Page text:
The late mob boss Angelo Bruno and his wife, Sue, had a lifelong love affair, flirting with each other until the day he died.
On the morning of March 21, 1980, before the crime boss was shotgunned to death in a car in front of their South Philadelphia home, his wife told him: "You look so, so handsome in that blue business suit," Jean Bruno Puppo recalled her mother telling her.
"I'm so glad I said that," Sue Bruno confided to her daughter. "It was the last time I saw him."
Yesterday was the last time that members of the Bruno family saw Sue Bruno, described by attorney and family friend Carmen Nasuti as a "very, very strong personality and strong matriarch."
Early yesterday, Sue Bruno died of natural causes. She was 94.
Born Assunta "Sue" Maranca, in Lanciana, in the Italian province of Abruzzo, she was 5 when she and her family came to America in 1918 and settled in South Philadelphia.
The Maranca and Bruno families operated corner grocery stores about a block apart. Angelo Bruno became best friends - and later bootleggers - with Sue's older brother, Ralph Maranca, said Puppo, 66.
But Angelo secretly had his eyes on Sue. At 18, she married the 21-year-old charmer inside St. Paul's Roman Catholic Church on Christian Street near 10th. They had two children, Michael and Jean.
"She was gorgeous," as well as an excellent cook who was devoted to family, said her daughter.
Sue became particularly close to her son's two daughters, Maria and Sue, who was named after her.
In the early years of their marriage, Puppo recalled, her father was a numbers writer and banker, working out of their four-room house at 1905 S. Broad St., now a "real" bank. "She painted the windowpanes black, so people couldn't see in," she recalled.
"No matter how old she got, she would make herself up," said Puppo, recalling her mother's "perfect ruby-red lips." Her song to her daughter was: "Stay young and make yourself beautiful."
Sue would fix her 5-year-old daughter's hair in plaits on one side and curls on the other, then the two would "dress like each other," said Puppo.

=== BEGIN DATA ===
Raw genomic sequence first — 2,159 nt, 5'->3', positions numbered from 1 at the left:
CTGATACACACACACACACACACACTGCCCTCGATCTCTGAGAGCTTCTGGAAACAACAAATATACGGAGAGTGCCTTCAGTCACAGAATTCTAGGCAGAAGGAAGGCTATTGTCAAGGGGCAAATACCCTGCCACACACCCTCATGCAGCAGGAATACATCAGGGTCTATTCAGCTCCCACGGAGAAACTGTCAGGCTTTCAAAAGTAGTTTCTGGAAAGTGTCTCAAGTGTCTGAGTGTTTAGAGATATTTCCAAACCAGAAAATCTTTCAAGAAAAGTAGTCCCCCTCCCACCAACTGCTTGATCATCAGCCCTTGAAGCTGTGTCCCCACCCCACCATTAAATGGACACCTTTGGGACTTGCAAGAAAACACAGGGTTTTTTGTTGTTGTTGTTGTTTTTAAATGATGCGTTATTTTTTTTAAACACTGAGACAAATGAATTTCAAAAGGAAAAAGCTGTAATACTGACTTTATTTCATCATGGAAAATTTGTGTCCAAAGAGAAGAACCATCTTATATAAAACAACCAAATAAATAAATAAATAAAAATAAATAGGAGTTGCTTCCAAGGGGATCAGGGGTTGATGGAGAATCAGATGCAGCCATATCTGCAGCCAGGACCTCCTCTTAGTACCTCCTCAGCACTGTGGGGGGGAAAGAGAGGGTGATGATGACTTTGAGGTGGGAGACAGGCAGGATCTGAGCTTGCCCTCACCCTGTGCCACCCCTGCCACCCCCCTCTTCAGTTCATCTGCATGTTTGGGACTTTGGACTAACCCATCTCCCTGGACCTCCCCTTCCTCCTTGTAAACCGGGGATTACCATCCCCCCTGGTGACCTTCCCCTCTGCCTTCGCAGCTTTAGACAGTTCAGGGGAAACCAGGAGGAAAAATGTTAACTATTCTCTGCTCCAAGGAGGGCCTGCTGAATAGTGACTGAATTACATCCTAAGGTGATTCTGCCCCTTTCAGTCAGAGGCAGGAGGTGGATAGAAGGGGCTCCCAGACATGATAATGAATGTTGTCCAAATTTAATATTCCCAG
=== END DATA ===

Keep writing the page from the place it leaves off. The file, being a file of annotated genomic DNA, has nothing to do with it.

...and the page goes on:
"Whenever she would get angry, she would go to the hairdresser and to an expensive dress shop and run up the bill," her daughter recalled. Often she had her clothes made, her shoes and outfits beaded.
"My mother was very sexy, a head-turner," she said.
During Puppo's childhood, her father would invite friends over, play the piano or any string instrument, and they would sing songs such as "Baby, you done me wrong."
"She used to love to dance with him," she added. "She made his favorite dish, pasta potato, with potatoes, marinara sauce, macaroni and red wine, not sweet."
By then, Sue had become the quintessential South Philadelphia housewife, exchanging dishes with neighbors, and inviting a young Jerry Blavat - before he became a top DJ, "the Geater with the Heater" - to try one of her meatballs.
"She'd insist I had to eat, even if I wasn't hungry. She'd give me them right out of the frying pan," he said. "After eating one or two meatballs, she'd say, 'See, I told you you were hungry.' "
"They were almost like my second family," said Blavat, whose mother, Lucille, became close friends with Sue, since they both came from Abruzzo.
"Ange treated her like a princess," Blavat said of Angelo Bruno.
Attorney Nasuti said, "She was a very intelligent lady who enjoyed the arts - music, Italian opera, great opera singers. As long as she was able, she was very independent, almost stubborn. She wasn't school-educated, but very smart, worldly smart."
Sue Bruno told Puppo: "Whoever shares the pillow shares the crown."
After Joe Valachi mentioned Angelo Bruno during his 1963 congressional testimony about the existence of the Mafia - the first mobster to do so - Angelo and Sue fled the area, Puppo said. Bruno came back first, before his reluctant wife.
In 1970, Bruno was jailed for nearly three years for refusing to answer questions before the New Jersey State Commission on Investigation.
Sue marched her two adult children, Michael, then 39, and Jean, then 30 and pregnant with her third child, to the Yardville State Correctional Facility every week to see him.
"There were times she was sad and lonely, and she was afraid to answer the door," said Puppo. But Sue kept two diaries, one a draft for the other.
The day her husband was killed, she was horrified that police left him slack-jawed in the car for hours.
She was heart-broken, but quickly became incensed when a would-be suitor showed up, pledging his undying love. Sue called Puppo to have her husband get him to leave.
By then, Sue did not want to live in a house of memories on Snyder Avenue near 9th. She moved to a mansion in Ventnor, N.J., where her son, Michael, visited frequently. As her health deteriorated and she developed dementia, caregivers tended to her, said Nasuti.
After Michael died in 2000, his wife, Zaria, took care of Sue in their home in Girard Estate, he added. In recent weeks, Sue received hospice care.
Besides her daughter and two granddaughters, Bruno is survived by four other grandchildren, Marieangela, Jeanangela, Marcangelo and Sueangela.
Services: Viewing from 7 to 9 p.m. tomorrow at Pennsylvania Burial, 1327 S. Broad St.
A Funeral Mass will be celebrated Friday at 10 a.m. at St. Monica Roman Catholic Church, 17th and Ritner streets, followed by interment at Holy Cross Cemetery, in Yeadon, Delaware County. *